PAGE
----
Video of the incident, originally posted to Facebook Wednesday by homeowner Scotty Jordan, showsPinellas County Environmental Specialist Joe Graham discussing the alleged infraction with Jordan and friends after a nearby neighbor alerted the county.
“I’m only here because of the odor,” Graham says. “I’m only here because of the smoke.”
During the conversation, Graham asserts that the men are in violation of a local “rule” that bans the smell of BBQ from crossing over one’s property line.
“I can smell it again right now, but I’m on your property,” Graham tells the group. “You’re allowed to have it smell on your property, so that doesn’t count, but when I’m on the street, that’s when it counts.”
Astonished by the claim, the cameraman asks Graham how the group, or anyone for that matter, would be able to control where odor travels.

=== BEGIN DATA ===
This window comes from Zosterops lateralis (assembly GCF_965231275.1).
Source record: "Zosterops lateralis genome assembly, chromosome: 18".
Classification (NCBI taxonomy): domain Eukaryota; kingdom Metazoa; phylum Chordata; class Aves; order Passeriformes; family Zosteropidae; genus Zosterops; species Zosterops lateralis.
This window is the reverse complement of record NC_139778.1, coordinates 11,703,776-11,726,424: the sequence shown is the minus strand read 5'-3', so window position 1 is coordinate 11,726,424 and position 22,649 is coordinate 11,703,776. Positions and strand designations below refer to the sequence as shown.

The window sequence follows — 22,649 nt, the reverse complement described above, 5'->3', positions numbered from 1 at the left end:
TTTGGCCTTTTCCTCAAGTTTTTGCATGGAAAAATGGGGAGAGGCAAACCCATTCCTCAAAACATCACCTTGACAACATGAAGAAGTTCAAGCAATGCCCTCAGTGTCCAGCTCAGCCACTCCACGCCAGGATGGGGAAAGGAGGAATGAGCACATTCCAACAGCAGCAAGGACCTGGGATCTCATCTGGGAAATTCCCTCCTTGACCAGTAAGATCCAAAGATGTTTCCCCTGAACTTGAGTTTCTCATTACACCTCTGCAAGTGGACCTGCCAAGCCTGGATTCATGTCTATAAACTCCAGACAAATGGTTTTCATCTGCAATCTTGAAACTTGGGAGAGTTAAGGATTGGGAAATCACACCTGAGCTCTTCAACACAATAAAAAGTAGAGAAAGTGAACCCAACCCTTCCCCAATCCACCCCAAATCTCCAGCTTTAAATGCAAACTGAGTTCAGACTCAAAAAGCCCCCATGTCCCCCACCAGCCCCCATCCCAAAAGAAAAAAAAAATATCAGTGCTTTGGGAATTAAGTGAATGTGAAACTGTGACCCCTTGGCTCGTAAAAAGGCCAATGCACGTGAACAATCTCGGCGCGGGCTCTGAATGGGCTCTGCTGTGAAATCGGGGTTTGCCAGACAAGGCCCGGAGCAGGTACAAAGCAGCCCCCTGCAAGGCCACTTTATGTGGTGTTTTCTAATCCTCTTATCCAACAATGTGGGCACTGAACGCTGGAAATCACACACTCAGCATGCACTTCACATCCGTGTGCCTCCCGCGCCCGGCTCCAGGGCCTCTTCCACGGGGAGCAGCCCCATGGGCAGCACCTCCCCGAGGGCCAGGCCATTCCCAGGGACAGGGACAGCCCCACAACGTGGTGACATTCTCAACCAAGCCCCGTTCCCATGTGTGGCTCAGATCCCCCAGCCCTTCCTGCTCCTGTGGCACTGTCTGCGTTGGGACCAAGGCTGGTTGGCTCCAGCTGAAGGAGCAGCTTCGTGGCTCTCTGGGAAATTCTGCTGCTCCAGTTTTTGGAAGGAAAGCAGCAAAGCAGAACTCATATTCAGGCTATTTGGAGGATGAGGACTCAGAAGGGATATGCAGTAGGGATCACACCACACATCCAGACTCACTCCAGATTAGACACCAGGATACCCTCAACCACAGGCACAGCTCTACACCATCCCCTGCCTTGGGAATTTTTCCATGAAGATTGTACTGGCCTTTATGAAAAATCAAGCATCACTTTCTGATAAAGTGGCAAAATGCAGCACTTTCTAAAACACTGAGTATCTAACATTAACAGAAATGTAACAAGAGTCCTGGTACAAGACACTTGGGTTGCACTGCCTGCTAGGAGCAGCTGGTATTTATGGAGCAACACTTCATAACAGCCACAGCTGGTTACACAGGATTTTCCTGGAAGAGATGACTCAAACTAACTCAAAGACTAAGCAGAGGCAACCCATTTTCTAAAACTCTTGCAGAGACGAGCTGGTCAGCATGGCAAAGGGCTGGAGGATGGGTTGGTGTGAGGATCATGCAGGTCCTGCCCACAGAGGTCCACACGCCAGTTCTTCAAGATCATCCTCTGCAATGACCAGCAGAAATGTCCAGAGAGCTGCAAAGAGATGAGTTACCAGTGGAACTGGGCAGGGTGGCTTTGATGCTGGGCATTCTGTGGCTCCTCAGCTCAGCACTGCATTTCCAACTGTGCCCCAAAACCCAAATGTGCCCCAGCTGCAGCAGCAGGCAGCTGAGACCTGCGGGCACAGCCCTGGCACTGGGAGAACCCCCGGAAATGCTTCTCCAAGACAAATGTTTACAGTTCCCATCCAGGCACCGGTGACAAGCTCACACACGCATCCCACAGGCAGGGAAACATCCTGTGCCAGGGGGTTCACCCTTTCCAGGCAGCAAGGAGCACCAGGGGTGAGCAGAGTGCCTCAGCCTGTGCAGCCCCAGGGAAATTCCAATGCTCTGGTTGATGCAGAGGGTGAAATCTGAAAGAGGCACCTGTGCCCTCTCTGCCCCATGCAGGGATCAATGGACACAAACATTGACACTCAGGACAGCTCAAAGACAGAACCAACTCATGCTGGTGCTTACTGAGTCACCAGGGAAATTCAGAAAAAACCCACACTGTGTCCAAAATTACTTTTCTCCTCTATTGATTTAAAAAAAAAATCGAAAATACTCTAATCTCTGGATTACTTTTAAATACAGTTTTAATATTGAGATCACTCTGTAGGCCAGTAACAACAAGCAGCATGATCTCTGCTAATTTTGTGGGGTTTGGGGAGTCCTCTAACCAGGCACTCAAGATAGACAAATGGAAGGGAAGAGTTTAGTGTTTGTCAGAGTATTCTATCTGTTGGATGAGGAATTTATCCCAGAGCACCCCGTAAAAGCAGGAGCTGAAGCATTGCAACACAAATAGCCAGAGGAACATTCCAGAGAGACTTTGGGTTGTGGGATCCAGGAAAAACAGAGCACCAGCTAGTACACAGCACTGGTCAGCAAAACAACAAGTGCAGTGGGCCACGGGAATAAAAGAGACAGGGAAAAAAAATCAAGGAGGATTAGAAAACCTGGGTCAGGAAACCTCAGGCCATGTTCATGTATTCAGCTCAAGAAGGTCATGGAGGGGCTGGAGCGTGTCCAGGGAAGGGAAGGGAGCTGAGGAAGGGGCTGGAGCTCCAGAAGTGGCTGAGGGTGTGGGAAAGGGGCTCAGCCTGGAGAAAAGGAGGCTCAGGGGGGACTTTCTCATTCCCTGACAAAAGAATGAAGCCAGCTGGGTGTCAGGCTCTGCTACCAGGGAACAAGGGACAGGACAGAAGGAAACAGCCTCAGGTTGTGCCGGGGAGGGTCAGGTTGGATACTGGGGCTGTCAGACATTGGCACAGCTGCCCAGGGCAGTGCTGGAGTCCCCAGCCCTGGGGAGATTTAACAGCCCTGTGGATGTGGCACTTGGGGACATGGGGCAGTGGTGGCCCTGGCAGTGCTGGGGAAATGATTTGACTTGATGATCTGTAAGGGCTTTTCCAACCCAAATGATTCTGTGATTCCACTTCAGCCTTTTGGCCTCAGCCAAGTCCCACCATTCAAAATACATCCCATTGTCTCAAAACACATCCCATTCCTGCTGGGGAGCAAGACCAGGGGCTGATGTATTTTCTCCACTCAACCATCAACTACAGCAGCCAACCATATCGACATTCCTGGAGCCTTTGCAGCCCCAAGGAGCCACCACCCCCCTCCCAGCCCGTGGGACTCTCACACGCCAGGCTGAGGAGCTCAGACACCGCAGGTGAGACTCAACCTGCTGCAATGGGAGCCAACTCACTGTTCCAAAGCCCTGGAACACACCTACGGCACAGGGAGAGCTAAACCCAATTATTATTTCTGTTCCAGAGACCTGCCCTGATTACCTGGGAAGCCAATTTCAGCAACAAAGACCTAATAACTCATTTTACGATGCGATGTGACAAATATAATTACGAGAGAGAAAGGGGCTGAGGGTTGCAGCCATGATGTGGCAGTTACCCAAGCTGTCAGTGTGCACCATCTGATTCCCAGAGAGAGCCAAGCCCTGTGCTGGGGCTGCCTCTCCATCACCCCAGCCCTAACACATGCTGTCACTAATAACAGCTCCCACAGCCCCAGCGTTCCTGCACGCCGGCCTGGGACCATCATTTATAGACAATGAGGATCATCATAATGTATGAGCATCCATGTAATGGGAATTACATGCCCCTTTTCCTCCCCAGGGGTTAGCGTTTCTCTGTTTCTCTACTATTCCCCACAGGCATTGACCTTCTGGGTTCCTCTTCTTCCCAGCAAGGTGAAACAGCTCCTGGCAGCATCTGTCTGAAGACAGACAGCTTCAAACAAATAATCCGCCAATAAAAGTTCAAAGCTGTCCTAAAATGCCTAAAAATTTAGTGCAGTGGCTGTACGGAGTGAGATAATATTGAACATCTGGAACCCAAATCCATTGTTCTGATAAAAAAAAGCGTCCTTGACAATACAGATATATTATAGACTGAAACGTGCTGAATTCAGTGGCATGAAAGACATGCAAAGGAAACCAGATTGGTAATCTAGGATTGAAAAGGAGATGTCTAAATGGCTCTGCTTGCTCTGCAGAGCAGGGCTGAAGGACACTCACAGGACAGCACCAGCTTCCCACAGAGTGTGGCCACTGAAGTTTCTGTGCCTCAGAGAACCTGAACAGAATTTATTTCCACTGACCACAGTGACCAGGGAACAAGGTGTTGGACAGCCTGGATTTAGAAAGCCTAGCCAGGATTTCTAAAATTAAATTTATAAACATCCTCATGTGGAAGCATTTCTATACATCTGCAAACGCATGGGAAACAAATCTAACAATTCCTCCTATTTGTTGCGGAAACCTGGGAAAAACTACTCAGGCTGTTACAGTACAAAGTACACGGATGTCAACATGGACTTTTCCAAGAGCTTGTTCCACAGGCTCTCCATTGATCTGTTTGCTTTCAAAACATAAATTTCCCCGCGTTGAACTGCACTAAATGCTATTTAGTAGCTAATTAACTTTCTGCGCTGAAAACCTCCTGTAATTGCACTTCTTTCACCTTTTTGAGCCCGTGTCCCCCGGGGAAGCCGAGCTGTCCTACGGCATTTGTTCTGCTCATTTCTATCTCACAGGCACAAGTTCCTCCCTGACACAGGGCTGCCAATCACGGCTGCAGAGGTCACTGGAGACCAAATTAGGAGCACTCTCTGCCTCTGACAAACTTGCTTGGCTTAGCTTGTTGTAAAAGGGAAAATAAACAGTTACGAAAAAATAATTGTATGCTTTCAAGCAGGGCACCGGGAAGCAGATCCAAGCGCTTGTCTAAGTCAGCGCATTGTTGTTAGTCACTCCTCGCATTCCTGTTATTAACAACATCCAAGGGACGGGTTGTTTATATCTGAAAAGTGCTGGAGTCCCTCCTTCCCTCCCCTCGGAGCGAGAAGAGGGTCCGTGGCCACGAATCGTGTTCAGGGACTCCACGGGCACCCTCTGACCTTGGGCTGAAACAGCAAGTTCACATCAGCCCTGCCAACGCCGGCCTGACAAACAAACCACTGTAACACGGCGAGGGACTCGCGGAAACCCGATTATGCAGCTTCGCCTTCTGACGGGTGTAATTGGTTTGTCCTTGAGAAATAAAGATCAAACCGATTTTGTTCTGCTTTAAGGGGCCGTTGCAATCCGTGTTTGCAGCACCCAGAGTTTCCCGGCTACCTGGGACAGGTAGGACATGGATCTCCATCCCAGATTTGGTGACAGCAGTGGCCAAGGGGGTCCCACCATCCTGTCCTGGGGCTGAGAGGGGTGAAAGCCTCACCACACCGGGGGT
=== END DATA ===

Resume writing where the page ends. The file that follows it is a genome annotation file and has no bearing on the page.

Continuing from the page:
“So we’re supposed to control the smoke and the wind and where it’s blowing it?” he asks.
Graham goes on to suggest that the group move their BBQ on a regular basis in conjunction with wind patterns or purchase a specialized version designed to minimize smoke.
The local ordinance, similar to countless others across the country, falls in line with a longstanding effort from the Environmental Protection Agency that aims to limit everything from BBQs to wood stoves under the guise of reducing pollution.